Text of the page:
Threshold foot drop.
Do you see it in this gait? No. There is a clue though, the EHL on the right (extensor hallucis longus) does not seem to be all that hearty and robust during gait, the toe is not as extended/dorsiflexes as on the left foot. A Clue ? Yes.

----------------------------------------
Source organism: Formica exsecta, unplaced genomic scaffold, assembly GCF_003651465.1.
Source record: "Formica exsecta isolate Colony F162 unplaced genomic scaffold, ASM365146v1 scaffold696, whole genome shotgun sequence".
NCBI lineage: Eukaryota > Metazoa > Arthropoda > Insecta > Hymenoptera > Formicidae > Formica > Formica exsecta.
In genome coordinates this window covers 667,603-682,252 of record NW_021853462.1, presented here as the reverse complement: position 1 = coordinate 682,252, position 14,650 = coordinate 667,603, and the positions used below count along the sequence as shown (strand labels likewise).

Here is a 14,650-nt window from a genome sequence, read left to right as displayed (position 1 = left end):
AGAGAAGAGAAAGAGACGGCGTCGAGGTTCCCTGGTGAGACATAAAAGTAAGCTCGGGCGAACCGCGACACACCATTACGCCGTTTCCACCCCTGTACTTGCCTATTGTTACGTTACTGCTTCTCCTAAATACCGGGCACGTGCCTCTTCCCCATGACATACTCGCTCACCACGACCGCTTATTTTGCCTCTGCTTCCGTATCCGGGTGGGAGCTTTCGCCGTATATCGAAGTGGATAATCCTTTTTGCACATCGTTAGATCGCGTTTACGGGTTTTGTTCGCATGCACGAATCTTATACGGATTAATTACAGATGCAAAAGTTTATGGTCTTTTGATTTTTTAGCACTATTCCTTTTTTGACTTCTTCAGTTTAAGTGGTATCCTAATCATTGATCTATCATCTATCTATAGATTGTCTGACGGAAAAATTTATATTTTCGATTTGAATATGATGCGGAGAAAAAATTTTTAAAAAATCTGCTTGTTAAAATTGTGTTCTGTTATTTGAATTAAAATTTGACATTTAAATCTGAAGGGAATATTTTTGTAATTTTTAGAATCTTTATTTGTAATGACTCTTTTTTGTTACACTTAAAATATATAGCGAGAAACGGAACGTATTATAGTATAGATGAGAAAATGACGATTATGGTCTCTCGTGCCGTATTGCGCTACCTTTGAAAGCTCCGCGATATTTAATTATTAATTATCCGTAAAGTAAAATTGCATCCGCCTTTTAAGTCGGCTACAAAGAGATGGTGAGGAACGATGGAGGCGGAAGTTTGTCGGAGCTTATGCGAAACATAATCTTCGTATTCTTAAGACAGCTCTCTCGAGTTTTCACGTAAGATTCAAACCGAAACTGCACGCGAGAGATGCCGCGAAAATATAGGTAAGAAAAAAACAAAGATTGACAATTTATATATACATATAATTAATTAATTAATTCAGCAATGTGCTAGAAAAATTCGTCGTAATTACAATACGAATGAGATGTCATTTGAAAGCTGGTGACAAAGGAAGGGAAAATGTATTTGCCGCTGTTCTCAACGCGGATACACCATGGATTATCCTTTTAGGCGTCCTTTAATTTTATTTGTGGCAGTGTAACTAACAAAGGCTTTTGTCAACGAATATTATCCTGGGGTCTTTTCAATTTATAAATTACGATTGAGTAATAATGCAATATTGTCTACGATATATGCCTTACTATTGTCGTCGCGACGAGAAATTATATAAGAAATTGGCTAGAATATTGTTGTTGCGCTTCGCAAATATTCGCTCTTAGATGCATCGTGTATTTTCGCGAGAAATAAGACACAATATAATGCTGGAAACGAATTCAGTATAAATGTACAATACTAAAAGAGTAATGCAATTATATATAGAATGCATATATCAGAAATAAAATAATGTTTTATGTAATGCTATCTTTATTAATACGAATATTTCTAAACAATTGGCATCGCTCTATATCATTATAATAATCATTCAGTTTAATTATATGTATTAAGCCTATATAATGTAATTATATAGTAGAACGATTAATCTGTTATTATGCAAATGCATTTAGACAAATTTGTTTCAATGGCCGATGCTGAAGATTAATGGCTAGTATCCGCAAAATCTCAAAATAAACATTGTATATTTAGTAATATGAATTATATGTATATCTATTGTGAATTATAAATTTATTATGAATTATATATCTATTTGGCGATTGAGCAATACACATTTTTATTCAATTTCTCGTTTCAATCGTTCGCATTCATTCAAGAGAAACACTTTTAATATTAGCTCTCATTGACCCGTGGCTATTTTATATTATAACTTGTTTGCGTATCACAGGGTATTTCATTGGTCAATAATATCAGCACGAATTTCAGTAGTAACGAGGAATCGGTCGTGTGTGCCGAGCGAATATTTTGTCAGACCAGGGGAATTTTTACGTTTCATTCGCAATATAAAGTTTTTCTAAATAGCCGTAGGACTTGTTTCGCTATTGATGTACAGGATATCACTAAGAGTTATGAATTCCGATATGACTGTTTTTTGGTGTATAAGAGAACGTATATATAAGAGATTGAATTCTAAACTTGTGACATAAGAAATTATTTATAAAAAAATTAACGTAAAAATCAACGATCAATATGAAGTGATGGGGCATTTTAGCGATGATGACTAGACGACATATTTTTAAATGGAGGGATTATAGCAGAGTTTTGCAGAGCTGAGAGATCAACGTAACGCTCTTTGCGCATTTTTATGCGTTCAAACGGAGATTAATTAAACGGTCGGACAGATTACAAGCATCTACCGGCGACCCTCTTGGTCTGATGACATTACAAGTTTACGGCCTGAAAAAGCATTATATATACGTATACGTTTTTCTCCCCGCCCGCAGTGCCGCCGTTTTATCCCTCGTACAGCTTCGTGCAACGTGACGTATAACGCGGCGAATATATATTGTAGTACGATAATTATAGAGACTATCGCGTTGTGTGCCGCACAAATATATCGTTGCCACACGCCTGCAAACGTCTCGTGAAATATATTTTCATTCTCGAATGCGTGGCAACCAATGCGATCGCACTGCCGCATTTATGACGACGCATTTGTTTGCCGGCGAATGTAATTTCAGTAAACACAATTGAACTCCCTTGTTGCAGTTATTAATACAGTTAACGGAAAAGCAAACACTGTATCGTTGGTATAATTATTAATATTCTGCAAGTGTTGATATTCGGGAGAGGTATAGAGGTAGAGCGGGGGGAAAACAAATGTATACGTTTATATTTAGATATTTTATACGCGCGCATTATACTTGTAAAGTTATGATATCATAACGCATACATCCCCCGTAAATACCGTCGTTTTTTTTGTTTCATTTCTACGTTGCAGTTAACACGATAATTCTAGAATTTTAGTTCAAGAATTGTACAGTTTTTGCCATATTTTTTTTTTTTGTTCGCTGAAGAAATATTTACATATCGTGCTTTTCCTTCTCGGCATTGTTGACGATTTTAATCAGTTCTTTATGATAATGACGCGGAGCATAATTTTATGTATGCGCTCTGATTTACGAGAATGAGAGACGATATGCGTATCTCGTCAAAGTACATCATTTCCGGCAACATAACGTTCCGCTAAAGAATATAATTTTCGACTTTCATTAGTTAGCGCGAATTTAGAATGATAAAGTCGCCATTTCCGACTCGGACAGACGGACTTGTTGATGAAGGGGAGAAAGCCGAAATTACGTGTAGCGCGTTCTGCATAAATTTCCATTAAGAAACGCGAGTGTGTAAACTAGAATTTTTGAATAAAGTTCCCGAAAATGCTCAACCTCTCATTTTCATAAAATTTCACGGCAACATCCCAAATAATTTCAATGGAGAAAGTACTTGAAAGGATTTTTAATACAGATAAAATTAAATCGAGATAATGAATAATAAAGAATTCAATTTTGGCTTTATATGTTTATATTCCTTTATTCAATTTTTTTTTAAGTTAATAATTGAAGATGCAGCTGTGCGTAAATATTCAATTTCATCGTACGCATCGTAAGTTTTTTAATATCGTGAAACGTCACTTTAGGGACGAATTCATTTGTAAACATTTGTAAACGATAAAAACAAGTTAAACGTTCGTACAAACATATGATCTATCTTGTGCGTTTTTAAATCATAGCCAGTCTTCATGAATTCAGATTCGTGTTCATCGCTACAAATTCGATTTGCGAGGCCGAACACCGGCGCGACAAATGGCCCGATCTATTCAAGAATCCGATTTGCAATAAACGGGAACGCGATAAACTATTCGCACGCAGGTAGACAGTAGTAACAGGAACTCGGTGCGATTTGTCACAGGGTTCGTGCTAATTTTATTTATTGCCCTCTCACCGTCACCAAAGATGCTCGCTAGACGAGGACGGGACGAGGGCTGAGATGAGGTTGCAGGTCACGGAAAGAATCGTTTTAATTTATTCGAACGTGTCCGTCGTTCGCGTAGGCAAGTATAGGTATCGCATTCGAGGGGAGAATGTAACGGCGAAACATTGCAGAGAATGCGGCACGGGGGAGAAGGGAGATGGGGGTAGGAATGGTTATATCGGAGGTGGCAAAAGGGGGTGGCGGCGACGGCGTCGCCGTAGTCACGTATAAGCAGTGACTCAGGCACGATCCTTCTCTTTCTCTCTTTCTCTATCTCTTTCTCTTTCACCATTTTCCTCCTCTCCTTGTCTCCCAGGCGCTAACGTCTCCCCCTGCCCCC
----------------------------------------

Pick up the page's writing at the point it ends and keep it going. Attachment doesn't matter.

This client had true blatant foot drop, but it was caught relatively immediately, and the source resolved and recovery ensued. There is still some residual weakness, as you see at the end of the video, but making steady gains. Previously, gait showed obvious foot drop, foot slap, abrupt knee flexion (the "catch" response as we call it as the client's knee suddenly flexed forward as foot slap occurs). But, as you can see , the gait is pretty much normal now except for a little EHL strength lag. But, at the end of the video, when they heel walk, one can see the weakness, they cannot keep the ball of the foot off the ground during attempted heel walk. We like to call this "threshold weakness", it is just hovering below the surface, when taxed, it can be seen, but doesn't show up in gait. But, it does show up in longer endurance based walking events. This may be when your client's symptoms show up, as fatigue expresses limitations in the system. It just goes to show you, if you are not testing and looking for these things, you just might not find the source of your clients knee pain, foot pain, hip or low back pain. Heel and toe walking takes 10 seconds, do not forget to check them off. It just might be the "big reveal" for you, and them ! #footdrop #gait
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